You decide.

That’s what the 3×5 card taped to my bathroom mirror says. It’s a reminder that what I choose to do with my life and how I choose to live it are just that:  choices.  Choices I get to make every day, every moment.

Or, at least I like to think so.

I recently listened to an episode of Invisibilia, a podcast that has become one of my favorites, that suggested that personality may not be as fixed as we often think it is.  The main story focused on a woman who was doing work in a prison, but felt conflicted when she learned about the violent crimes one of the inmates was doing time for.  She felt confused because she couldn’t line up what she knew from interacting with him with the person she felt he must be to have committed that crime.  She decided to have a conversation with him, to try to understand who he was and how he could be capable of such violence.

What she learned through conversation with him was that he had made a decision to change who he was as a person, and what that required of him was a change in almost everything he was, who he interacted with and everything he did.  Our culture is full of transformation stories, and I believe that anyone is capable of changing themselves for the better at any time.  But I was surprised by the reasons why this man’s change was possible.

He didn’t decide to change himself, he decided to change who he surrounded himself with and that changed him.  He lost all of the friendships he had in prison, changed who he spoke to, what he did, where he spent his time.  He changed his environment, and this is why he was able to change how he acted and who he was.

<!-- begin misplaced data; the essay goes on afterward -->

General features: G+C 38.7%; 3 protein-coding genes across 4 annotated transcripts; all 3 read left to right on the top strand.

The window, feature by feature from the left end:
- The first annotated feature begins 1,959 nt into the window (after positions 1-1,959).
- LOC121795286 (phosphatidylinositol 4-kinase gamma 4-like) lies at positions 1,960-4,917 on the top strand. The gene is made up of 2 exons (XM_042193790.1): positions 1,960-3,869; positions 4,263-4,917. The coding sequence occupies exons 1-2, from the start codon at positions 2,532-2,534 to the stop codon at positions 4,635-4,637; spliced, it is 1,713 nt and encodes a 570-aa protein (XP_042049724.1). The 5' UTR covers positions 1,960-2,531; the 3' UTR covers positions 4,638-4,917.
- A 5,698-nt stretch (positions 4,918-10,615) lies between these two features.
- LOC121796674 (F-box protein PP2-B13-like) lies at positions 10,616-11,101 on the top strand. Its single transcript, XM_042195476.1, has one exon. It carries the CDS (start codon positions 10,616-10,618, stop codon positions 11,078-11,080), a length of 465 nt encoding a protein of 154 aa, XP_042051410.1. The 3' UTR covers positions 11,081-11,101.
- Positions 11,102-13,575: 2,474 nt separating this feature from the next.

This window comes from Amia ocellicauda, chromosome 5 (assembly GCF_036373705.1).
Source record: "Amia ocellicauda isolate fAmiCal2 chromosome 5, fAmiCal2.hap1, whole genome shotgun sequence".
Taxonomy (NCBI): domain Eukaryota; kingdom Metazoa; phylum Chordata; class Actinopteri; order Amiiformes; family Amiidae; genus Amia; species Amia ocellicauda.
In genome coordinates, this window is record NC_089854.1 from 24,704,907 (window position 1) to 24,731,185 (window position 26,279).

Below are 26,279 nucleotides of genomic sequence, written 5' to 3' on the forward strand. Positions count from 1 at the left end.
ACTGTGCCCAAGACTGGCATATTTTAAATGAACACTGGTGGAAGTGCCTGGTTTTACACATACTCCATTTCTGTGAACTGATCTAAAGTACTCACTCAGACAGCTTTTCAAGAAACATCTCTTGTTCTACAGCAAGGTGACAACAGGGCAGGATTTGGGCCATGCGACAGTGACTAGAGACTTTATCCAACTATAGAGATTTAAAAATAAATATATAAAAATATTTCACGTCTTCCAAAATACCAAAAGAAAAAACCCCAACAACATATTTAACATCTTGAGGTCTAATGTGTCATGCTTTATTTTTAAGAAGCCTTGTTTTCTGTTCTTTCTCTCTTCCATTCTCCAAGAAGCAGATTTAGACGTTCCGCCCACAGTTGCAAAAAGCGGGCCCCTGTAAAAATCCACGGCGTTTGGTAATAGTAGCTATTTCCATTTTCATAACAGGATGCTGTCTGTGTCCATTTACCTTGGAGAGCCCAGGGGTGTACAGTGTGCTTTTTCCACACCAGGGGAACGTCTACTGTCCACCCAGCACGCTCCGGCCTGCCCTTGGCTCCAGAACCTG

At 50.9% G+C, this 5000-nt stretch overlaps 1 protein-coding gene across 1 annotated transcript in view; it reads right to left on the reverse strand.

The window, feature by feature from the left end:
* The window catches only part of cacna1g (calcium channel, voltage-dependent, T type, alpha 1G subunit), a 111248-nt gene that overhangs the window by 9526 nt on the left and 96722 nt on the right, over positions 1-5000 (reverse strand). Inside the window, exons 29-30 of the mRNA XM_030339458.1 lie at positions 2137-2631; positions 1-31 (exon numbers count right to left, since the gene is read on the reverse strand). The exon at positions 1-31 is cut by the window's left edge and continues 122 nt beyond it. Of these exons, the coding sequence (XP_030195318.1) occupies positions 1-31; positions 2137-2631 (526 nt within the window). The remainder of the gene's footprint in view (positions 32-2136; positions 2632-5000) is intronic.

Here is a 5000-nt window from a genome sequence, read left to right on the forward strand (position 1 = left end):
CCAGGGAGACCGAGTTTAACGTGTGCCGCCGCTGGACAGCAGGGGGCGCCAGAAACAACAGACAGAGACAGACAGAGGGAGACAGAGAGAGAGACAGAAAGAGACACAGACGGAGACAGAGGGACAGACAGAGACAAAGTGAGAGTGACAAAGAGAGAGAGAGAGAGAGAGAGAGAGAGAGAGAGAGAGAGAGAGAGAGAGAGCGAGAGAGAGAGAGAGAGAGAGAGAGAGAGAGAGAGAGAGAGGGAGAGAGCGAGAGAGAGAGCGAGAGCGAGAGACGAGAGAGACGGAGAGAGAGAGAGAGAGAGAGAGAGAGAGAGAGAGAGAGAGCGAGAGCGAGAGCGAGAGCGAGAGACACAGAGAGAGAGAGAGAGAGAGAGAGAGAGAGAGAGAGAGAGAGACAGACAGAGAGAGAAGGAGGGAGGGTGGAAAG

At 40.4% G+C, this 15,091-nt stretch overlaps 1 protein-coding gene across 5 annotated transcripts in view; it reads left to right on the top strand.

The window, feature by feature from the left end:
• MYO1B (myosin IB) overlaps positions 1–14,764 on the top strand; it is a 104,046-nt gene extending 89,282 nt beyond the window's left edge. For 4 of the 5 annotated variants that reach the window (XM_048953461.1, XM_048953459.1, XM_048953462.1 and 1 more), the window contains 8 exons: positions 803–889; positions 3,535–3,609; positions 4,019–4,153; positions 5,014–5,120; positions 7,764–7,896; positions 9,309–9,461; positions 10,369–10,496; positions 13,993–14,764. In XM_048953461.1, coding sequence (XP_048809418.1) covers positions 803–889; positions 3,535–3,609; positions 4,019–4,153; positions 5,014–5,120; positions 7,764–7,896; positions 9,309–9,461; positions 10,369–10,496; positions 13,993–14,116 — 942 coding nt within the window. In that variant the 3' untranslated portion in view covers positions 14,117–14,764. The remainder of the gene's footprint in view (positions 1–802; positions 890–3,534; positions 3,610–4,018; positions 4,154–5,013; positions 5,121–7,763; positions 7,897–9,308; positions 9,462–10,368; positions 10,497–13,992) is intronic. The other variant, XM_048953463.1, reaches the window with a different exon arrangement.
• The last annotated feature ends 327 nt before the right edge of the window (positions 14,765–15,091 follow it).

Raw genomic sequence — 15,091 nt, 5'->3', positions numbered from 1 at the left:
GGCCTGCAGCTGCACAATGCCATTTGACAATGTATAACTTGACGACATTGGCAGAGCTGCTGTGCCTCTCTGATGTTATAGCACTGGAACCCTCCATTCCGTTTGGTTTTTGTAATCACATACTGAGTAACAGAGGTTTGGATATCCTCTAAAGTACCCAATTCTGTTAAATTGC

On the one hand, I was surprised by the theories about personality that I was hearing, but they aren’t new ideas (I’m just not a follower of this type of news).  On the other hand, all of this made sense to me.  In my work as a trainer and a coach there are a few core principles that I hold to.  The main one is that anyone that comes to me is already perfect.  I don’t believe in “fixing” people.  What I mean by that is that I believe everyone possesses everything they need already.  You are already strong, you just need to locate and access that strength so you can use it.  The second principle I follow is that if people are given an encouraging environment and simple tools they will be able to locate and use the amazing gifts within them.

My joke is that I help superheroes find their capes.  The reality is that I actually believe that.

I have never met a broken person, or someone who is hopeless.  I have only met superheroes who are temporarily blind to their own powers.  I mean, just imagine if Superman couldn’t save the world because he was too busy wishing he had blonde hair instead of black.  Or if Spiderman couldn’t show up to rescue someone because he felt bad about being a “skinny little weakling.”

So while I have long believed that our environment can make the difference between realizing our strengths or continuing to look elsewhere for them, hearing this podcast gave me a deeper perspective on that.  If our environment, including the people we surround ourselves with, the ideas we hear and the images we see, can create our personality then we trulybelong to our environment.  Who we are is a part of everyone and everything around us.  And who and what is around us is a part of us as well.

Do you decide who you are?  Like all the good questions, the answer is yes and no.

If you know that everyone else is responsible for who you are, and that you are responsible for who everyone else is, will that change how you relate to those around you?  If you know that your kindness begets kindness, your generosity begets generosity would you be more willing to extend yourself to others?

Elias Gross